It has been speculated that the decreased specificity of thallium tomography in patients with right ventricular pacing could be explained on the basis of regional changes in myocardial perfusion due to asynchronous septal contraction (). This explanation, however, is insufficient, as transient defects occurred in regions other than the septum. Some authors have suggested that exercise-induced ischemia in patients with right ventricular pacemakers may be due to small-vessel disease associated with fibrodegenerative changes that might cause an intraventricular conduction disturbance, which in turn results in asynchronous contraction and heterogeneous myocardial blood flow distribution (). This argument is invalid in our study, as patients who had a normal coronary angiogram and were not paced during exercise testing did not usually have perfusion defects. Massaaki et al. () studied coronary blood flow velocity, coronary arterial diameter and coronary blood flow reserve in the left anterior descending coronary artery during right ventricular pacing at 100 beats/min using a Doppler flow wire in 15 patients with a normal coronary angiogram. Patients with right ventricular pacing had a significant decrease in coronary blood flow reserve despite a significant increase in coronary arterial diameter, compared with unpaced patients.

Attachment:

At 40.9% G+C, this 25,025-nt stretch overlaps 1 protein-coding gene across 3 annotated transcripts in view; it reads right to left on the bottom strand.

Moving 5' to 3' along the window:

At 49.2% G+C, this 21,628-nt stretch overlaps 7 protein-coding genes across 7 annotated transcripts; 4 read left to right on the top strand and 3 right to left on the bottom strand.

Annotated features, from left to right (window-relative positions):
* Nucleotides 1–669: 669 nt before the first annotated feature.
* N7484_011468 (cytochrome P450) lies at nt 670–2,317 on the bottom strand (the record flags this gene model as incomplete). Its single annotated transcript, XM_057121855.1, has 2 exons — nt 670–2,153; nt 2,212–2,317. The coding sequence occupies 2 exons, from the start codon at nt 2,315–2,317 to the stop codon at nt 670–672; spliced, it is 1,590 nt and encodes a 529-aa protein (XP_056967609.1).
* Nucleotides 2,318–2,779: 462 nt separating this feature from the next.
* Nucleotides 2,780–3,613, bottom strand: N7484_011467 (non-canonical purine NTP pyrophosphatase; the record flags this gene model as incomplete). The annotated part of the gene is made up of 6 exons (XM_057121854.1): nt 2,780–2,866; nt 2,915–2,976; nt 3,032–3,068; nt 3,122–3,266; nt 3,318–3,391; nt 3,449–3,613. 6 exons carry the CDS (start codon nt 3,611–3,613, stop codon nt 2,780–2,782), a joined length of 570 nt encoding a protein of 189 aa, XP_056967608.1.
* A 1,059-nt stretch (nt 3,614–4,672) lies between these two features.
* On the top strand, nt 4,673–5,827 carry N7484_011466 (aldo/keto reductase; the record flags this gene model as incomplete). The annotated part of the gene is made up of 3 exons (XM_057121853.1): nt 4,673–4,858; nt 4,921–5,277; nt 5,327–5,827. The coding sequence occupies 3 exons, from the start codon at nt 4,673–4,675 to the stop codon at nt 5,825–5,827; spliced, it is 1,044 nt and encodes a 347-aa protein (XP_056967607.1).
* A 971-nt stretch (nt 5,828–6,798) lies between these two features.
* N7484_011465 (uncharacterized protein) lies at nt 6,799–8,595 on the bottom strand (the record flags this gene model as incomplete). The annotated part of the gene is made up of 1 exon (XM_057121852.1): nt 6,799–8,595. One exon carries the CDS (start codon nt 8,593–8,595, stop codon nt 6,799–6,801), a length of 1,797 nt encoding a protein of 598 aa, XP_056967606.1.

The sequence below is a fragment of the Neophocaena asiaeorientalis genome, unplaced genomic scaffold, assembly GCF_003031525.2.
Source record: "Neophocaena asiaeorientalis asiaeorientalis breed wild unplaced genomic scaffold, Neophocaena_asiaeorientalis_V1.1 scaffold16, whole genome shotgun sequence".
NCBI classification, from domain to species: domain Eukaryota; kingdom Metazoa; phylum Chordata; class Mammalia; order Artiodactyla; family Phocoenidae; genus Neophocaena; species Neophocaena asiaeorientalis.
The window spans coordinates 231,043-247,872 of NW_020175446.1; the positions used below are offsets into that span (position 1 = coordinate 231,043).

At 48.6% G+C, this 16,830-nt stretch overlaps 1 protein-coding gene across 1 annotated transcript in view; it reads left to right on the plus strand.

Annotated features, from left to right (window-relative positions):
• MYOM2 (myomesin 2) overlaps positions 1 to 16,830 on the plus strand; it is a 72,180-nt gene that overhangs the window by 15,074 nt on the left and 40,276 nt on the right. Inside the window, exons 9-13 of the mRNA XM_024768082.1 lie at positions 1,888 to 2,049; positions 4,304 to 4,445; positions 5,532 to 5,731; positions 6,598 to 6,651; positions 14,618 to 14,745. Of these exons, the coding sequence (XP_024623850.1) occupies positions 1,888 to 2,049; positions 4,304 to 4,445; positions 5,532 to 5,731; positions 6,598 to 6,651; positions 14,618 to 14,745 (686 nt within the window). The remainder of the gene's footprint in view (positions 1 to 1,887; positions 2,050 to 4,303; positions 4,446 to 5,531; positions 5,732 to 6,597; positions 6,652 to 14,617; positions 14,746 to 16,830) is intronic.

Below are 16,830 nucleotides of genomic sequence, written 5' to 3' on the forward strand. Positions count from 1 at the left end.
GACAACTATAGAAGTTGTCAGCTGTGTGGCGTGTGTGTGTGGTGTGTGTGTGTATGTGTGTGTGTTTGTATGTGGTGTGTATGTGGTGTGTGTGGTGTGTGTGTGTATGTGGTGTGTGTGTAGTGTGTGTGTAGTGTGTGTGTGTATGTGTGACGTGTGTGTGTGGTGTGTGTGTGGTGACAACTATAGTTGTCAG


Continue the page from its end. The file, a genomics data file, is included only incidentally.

Based on our results, we speculate that right ventricular pacing results in a heterogeneous electrical activation of the left ventricle. This heterogeneity results in asynchronous contraction and possibly to uneven blood flow distribution to different regions of the left ventricle. This disparity in timing of myocardial contraction may become exaggerated with increased pacing rate during exercise, causing scintigraphic perfusion defects. This explanation is in keeping with the frequent occurrence of perfusion defects during exercise and the absence of similar defects during pharmacologic stress in patients with a left bundle branch block. By analogy with left bundle branch block, one is tempted to advance that a pharmacologic stress might be more appropriate than exercise stress in patients with a ventricular pacemaker, but this remains to be proven. Geometric changes secondary to asynchrony may also play a role in the perfusion scan pattern through a partial volume effect ([14, 15]).
- Received August 27, 1996.
- Revision received January 7, 1997.
- Accepted January 23, 1997.
- The American College of Cardiology